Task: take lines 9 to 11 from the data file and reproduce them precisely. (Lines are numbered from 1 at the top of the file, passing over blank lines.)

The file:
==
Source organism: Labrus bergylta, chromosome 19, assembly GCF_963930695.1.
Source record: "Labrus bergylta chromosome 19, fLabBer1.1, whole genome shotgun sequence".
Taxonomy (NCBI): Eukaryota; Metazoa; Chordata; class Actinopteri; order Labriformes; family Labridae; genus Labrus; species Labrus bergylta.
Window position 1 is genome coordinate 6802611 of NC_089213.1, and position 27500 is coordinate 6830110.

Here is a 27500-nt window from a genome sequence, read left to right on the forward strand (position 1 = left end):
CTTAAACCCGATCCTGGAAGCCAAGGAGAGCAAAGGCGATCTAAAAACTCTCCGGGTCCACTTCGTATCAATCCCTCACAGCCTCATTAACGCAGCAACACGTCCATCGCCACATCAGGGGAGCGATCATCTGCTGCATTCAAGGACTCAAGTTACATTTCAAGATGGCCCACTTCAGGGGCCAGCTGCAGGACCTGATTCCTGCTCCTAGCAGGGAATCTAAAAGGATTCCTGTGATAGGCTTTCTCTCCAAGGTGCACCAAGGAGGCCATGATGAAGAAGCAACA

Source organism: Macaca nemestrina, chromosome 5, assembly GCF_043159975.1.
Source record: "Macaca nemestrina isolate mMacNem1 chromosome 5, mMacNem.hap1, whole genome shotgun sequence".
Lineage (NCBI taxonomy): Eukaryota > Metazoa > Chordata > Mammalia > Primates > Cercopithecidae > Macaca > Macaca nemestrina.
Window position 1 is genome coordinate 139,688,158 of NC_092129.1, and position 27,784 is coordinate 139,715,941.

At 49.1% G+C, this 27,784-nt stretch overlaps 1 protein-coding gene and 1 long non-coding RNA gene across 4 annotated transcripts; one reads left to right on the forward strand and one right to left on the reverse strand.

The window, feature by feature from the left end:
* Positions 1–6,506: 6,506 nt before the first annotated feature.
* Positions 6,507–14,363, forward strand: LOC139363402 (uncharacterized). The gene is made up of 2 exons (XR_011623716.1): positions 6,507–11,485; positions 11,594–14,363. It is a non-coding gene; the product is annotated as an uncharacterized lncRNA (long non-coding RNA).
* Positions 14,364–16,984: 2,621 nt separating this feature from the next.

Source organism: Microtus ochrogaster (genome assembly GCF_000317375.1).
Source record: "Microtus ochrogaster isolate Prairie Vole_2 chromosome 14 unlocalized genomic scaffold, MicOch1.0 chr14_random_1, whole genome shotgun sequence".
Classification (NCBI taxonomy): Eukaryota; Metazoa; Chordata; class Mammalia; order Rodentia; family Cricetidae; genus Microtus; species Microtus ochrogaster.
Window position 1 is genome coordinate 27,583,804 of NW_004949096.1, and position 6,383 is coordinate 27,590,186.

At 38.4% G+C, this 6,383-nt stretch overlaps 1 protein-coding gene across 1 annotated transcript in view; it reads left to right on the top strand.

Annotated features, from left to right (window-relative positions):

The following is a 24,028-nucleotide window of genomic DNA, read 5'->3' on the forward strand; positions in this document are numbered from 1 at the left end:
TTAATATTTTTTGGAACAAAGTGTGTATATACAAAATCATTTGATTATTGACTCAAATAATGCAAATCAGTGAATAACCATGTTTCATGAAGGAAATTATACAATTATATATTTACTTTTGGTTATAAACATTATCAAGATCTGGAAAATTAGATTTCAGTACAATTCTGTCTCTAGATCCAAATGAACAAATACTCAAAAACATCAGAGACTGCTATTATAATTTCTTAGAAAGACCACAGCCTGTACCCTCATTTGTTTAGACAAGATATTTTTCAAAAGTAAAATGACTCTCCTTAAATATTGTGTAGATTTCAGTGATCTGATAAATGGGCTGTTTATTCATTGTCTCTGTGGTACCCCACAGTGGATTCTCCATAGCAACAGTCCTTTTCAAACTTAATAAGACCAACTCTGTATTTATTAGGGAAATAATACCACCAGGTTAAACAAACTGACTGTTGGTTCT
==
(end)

Lineage (NCBI taxonomy): Eukaryota > Metazoa > Chordata > Mammalia > Primates > Cercopithecidae > Macaca > Macaca nemestrina.
Window position 1 is genome coordinate 139,688,158 of NC_092129.1, and position 27,784 is coordinate 139,715,941.

At 49.1% G+C, this 27,784-nt stretch overlaps 1 protein-coding gene and 1 long non-coding RNA gene across 4 annotated transcripts; one reads left to right on the forward strand and one right to left on the reverse strand.